Not Dead Yet--Cubs 2 Dodgers 1

There finally was a pitcher's duel in this series. Yu Darvish and Walker Buehler went pitch for nearly pitch for seven straight innings. Darvish was on the losing end due to Alex Verdugo's solo blast, but the two starters combined for 16 strikeouts over those seven frames. Both clubs could manage just two hits against the two starters with electric stuff. And it looked like another long, unproductive night in LA for the Cubs. And then Bryzzo happened.


Source: FanGraphs

Walker Buehler dominated the Cubs lineup all night. He retired the first ten batters he faced and was in the midst of striking out three in a row prior to Kris Bryant's second trip in fourth inning. Bryant was the first Cub to reach but a home town scoring ruled it an error with the no hitter still in play. The no hitter would finally be broken up by back to back singles by Addison Russell and Kyle Schwarber in the sixth inning. Buehler retired Bryzzo to keep his shutout temporarily in tact. The Cubs only other base runner against the young Dodgers starter came in the seventh via another Dodger error.

Yu Darvish did not have the drama of a no hit bid. Max Muncy hit a clean single with one out in the second, but Darvish struck out the next two batters. Darvish pitched a clean third inning, but Verdugo led off the fourth with a solo blast. Cody Bellinger drew the only walk issued by the starters, and he would advance to third on a stolen base and a fielder's choice. But Matt Beaty grounded out to the shortstop to end the frame. Darvish pitched three straight 1-2-3 innings to finish his quality start.

Pedro Báez was the first reliever to enter the game, and for the first time in the series it was a Dodger reliever the first to enter. Báez issued a walk to David Bote before he was erased on Addison Russell's double play. Brandon Kintzler did not have quite the same luck. Kike Hernández singled to start the inning, but was picked off by Kintzler. The pickoff occurred after Austin Barnes flew out, but David Freese singled to keep the inning alive. Kyle Ryan was summoned to face Chris Taylor. Another groundball single to threaten to extend the Dodgers lead, but Verdugo bounced the ball back to Ryan to end the inning.

It was Kenley Jansen time, and that usually means ballgame over. However, Kris Bryant earned first base the hard way once again to start the inning, and then Anthony Rizzo flipped the game by launching a no doubt game winning blast. Jansen reverted to form by retiring the next three Cubs hitters but the damage had been done.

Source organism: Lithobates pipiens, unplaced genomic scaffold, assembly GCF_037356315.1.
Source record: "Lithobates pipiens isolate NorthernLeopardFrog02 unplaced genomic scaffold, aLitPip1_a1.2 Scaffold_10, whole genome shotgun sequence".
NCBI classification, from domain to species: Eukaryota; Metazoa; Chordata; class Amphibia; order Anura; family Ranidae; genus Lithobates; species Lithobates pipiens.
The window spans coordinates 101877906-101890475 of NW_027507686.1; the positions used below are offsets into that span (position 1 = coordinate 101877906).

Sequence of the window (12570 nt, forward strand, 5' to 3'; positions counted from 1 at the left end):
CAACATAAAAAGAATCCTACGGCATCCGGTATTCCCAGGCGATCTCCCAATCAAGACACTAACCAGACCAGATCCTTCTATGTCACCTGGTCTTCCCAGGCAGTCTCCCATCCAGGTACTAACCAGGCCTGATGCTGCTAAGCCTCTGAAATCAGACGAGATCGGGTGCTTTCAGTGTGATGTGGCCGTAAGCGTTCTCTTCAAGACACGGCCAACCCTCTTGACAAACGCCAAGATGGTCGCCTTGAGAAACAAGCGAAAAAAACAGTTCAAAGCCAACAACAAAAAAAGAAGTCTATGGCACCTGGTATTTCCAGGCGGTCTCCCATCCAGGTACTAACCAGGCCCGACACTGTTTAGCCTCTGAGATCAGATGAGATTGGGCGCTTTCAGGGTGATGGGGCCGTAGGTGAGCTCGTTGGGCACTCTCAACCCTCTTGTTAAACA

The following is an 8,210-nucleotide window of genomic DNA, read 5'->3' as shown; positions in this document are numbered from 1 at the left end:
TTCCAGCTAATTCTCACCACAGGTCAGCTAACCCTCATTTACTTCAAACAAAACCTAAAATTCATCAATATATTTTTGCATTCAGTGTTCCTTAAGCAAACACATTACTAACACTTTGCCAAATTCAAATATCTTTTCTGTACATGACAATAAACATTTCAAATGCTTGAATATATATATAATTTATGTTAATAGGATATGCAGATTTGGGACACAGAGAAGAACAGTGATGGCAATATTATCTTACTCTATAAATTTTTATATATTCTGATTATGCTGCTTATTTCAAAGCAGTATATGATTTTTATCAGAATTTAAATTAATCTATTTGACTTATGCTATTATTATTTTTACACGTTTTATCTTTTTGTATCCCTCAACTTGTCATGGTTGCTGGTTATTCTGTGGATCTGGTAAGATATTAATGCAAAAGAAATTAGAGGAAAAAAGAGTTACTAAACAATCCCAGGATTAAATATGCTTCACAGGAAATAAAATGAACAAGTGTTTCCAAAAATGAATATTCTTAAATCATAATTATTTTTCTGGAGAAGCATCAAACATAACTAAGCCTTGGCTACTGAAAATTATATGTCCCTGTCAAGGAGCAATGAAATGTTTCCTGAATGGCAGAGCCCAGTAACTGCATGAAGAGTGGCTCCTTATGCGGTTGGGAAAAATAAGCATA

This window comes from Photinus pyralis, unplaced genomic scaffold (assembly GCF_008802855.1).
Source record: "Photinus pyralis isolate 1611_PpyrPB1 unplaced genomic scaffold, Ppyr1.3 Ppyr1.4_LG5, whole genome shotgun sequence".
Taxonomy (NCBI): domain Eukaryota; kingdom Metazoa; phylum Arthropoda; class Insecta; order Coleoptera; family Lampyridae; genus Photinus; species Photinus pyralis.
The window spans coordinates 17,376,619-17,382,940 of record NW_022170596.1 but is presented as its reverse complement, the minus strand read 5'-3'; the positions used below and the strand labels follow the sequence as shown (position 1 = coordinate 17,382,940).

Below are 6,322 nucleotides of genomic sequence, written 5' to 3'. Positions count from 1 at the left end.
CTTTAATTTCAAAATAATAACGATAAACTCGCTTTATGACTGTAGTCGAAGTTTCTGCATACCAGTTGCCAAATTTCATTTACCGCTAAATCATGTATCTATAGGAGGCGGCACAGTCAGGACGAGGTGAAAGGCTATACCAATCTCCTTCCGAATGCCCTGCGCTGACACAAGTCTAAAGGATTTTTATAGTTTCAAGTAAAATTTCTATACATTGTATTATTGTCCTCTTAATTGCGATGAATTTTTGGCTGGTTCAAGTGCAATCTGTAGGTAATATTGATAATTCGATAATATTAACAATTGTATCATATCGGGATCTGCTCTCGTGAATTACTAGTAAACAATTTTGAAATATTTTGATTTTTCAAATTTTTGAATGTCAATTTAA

Pedro Strop was given the ninth as we are still in the PKE. Justin Turner bounced the ball to Rizzo and it required an athletic play by Strop to make the grab and holding onto the bag for the first out. Cody Bellinger struck out swinging before Max Muncy kept hope alive with a base on balls. Matt Beaty looked like an overmatched rookie finally and also struck out swinging to end the game.

Random Reference
All that needs to be said at this point.


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    Yu Darvish, you take the seat at the head of the table, and your good friend Anthony Rizzo will be joining you. Have a pleasant meal.

  • Darvish’s best game as a Cub!!!

    Rizzo is this century’s Mr. Cub!

    Rizzo’s HR. Biggest and best moment of the season!!!!

    Biggest and best win of the year so far!!!!!

    Gosh. Dang. That was great!


  • Outstanding win. And for those that were eyeing alzolay to make his debut. Sounds like you all were right the suntimes is reporting that the cubs are “eyeing” alzolay to start in Hendricks turn. Can’t wait he’s really throwing the ball well in AAA. Nice to have a pitching prospect debut that we can have some excitement about

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    In reply to kkhiavi:

    That's going to be a first too--this might be the first pitching prospect under Theo that will start a MLB game that wasn't by a trade. The start of many coming up.

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    In reply to Jonathan Friedman:


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    In reply to Joel Mayer:

    I forgot about him. Good catch Joel.

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    In reply to Jonathan Friedman:

    I wasn't sure if he fit the criteria. I was pretty sure he was signed by Theo (though not "drafted"), and I thought he started but maybe he was a reliever.

    Overall he was pretty "forgettable." Though, for some reason I always liked reading about him in minor league recaps.

  • In reply to Joel Mayer:

    Underwood as well

  • In reply to Joel Mayer:

    He put up some solid seasons in the minors and there was some fanfare when he was signed. Unfortunately it appears like it was a case of a guy more advanced than his competition as you see many times with no name former college seniors tear up low minors than get exposed against higher level competition. Michael, when he has a chance, probably can speak more authoritatively than I on the subject though.

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    In reply to Mike Banghart:

    That sounds like what he usually says...and is right more often than me.

  • In reply to kkhiavi:

    It makes sense, then if he does well it allows you to to 6th man or IL Lester when Hendricks comes back. This has been the Dodgers secret sauce for two years. Make sure you have 7-9 arms who can start an rest your guys. I know we talk about Alzolay here but it would seem a lot of Cub-dom have no idea who he is. He’s a fairly safe bet to be a #3 on a good staff and not a terrible bet to be better than that. I get that the high K/9 is a recent development but if it’s real? 12+ K/9 is sexy.